A novel compound may be able to bring vision to previously blind retinas by switching on remaining ganglion cells in the inner retina.
Chicago-A novel compound (AAQ, Photoswitch Therapeutics) may be able to bring vision to previously blind retinas by switching on remaining ganglion cells in the inner retina.
Russell N. Van Gelder, MD, PhD, described the status of preclinical investigations using chemicals to reanimate blind murine retinas in vivo and in vitro during a retina subspecialty day presentation at the annual meeting of the American Academy of Ophthalmology.
Several strategies have been developed that soon may be used clinically to reanimate retinas without photoreceptors in the outer retina, including implantation of electronic retinal prostheses, gene therapy, and stem cell replacement therapies, said Dr. Van Gelder, holder of the Boyd L. Bucey Memorial Chair, professor of ophthalmology, and chairman, Department of Ophthalmology, University of Washington School of Medicine, and director, University of Washington Medicine Eye Institute, Seattle.
Likewise, in a second study published by Masland et al., the Boston investigators achieved a similar result using melanopsin in retinal ganglion cells.
Induced light sensitivity
Dr. Van Gelder and colleagues are looking at a third approach to restoring vision using a small, photoactivatable molecule, AAQ, to induce light sensitivity in the remaining retinal ganglion cells in degenerated retinas.
He credits the work of his collaborators Dirk Trauner and Richard Kramer and colleagues (Nature Methods. 2008;5:331-337; Angew Chem Int Ed Engl. 2009;48:9097-101), initiated at the University of California, Berkeley, as the basis for his study.
"AAQ is a small molecule with three chemical moieties: a quaternary ammonium, which can block voltage-gated potassium channels; a light isomerizable azobenzene moiety; and a third group, acrylamide, which in principle may facilitate covalent attachment to the potassium channel," Dr. Van Gelder said.
When the compound is applied to neurons, it blocks the potassium channel, with resultant cell depolarization. When irradiated with 390-nm light, the channel is unblocked. After irradiation with longer-wavelength light, 500 nm, blockage and cell depolarization again result in cell firing. Drs. Kramer and Trauner applied the AAQ compound to hippocampal brain sections in vitro, and the compound produced light-dependent firing activity.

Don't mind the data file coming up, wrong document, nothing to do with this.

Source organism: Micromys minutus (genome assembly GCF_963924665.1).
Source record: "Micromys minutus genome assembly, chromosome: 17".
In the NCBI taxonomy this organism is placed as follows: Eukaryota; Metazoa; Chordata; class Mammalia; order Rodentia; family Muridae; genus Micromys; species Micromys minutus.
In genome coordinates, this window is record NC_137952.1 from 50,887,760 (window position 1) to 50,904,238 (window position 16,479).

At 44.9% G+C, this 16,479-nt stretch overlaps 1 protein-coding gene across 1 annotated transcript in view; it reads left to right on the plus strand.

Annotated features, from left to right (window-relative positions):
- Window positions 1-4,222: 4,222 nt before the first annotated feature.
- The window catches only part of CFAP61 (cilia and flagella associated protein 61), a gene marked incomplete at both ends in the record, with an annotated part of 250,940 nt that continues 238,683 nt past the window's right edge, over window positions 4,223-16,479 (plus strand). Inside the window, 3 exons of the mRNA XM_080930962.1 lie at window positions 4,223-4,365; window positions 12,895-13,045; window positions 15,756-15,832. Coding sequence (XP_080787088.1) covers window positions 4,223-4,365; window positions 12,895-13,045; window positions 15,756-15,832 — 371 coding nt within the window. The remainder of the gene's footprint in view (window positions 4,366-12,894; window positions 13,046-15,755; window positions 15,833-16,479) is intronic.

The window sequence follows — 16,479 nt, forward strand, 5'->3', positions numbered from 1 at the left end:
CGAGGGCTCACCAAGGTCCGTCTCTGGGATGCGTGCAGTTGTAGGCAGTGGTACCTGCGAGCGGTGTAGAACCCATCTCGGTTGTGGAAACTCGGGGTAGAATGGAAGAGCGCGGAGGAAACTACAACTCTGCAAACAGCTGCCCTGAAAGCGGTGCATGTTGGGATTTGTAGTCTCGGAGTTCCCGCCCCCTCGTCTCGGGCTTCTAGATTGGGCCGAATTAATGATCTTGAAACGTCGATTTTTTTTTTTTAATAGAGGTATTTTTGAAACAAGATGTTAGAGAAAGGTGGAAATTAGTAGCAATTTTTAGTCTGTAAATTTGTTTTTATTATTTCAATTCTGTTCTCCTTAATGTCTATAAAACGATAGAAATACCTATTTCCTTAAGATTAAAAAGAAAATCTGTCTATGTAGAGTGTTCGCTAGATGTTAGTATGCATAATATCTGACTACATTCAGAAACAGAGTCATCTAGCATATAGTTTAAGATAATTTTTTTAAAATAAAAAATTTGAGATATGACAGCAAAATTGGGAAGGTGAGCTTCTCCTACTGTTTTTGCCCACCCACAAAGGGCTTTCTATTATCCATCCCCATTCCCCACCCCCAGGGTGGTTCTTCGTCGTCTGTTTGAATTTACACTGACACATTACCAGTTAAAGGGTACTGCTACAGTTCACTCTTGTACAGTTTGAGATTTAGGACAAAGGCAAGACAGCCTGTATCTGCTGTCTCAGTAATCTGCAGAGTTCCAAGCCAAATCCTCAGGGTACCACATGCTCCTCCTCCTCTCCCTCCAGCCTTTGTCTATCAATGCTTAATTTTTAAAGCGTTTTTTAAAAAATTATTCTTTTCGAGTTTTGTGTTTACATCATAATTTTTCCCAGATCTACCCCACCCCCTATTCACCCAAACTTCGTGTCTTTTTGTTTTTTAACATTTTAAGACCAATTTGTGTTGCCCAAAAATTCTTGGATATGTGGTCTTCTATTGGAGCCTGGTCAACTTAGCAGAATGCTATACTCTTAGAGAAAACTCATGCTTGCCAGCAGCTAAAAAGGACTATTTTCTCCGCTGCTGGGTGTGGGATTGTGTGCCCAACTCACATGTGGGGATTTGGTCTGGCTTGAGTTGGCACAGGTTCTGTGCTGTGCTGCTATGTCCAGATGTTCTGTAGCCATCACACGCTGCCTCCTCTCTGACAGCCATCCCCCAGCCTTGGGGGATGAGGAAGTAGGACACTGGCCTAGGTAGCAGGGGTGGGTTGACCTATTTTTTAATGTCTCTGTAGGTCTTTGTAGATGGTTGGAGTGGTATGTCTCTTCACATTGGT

"This compound has turned the hippocampus into a crude retina," he said.
Based on the results, Dr. Van Gelder and his collaborators investigated whether they could use the molecule to produce vision in a blind retina by activating retinal ganglion cells and other non-photoreceptor cells in the preserved retina.
They used multi-electrode arrays to record from the blind retinas of young, blind mice. An array of 60 electrodes was placed near the ganglion cells in vitro, which allowed recording of potentials from several hundred ganglion cells simultaneously ex vivo, he explained.
He reported that 5 minutes after a low concentration of AAQ compound was administered, the retina fired briskly in all channels in response to short wavelength light. There was a delay of several seconds after exposure to light and cell firing continued long after the light was turned off. Switching the wavelengths of light used from short to long, however, rapidly turned ganglion cells back off.
"One injection of AAQ can induce photosensitivity for many hours ex vivo," Dr. Van Gelder said. "We can repetitively stimulate with an on-off stimulus for many cycles without fatiguing."
The investigators next used the rd/rd;opn4-/- mouse in vivo model, which lacks both melanopsin and rod and cone function. This mouse has no detectable pupillary light responses after 3 months of age. When 2 µl of the AAQ compound was injected into the vitreous cavity, after turning on the lights, recipient mice had a clearly visible pupillary light response.
"This result suggested that the reanimated retina is correctly interfacing with the brain circuits and the mechanism that controls the pupillary light response," Dr. Van Gelder said.
Can it be used to restore vision?
The big question remaining to be answered is whether AAQ can be used to restore vision. One problem is that the brightness of the light required to date in the animal studies with AAQ is difficult to achieve in normal, indoor situations. He explained that an adjunctive device would likely be necessary to scan a digital light processor of the two wavelengths across the ganglion cells to stimulate individual cells.
Another issue is that the technology is nonselective, i.e., most or all ganglion cells are reanimated. How the brain will interpret the reprogrammed ganglion cell firing patterns is presently unclear.
"These preliminary results led the investigators to conclude that AAQ confers light sensitivity to genetically blind mammalian retina in vitro, that temporal control of ganglion cell firing can be controlled by wavelength, and AAQ-conferred retinal photosensitivity is efficient for partial restoration of pupillary light responses," Dr. Van Gelder concluded.
Russell N. Van Gelder, MD, PhD
Dr. Van Gelder has no financial interest in this topic.